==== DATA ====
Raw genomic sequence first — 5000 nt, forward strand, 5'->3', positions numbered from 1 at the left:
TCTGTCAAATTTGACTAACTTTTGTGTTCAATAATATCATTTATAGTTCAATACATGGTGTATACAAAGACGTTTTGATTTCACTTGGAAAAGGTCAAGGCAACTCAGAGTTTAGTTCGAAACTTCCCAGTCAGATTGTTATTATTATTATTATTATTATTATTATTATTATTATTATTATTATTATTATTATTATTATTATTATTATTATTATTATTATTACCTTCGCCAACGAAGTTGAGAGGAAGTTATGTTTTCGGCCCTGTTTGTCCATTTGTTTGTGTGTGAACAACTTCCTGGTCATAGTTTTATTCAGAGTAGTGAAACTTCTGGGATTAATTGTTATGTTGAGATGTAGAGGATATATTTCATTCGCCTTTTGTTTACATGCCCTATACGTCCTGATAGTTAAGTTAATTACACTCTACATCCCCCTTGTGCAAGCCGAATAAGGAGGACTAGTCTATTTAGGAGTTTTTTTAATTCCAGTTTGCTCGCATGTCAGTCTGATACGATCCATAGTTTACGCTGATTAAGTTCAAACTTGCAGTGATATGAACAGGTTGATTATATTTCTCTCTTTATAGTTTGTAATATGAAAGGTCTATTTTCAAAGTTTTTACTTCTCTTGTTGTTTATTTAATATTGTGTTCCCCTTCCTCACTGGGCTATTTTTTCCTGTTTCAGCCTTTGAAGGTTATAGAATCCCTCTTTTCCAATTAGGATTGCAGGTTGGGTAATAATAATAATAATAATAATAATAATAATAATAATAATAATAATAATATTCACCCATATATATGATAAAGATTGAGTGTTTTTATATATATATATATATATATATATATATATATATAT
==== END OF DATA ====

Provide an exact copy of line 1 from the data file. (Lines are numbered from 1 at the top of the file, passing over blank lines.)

Raw genomic sequence first — 5000 nt, forward strand, 5'->3', positions numbered from 1 at the left: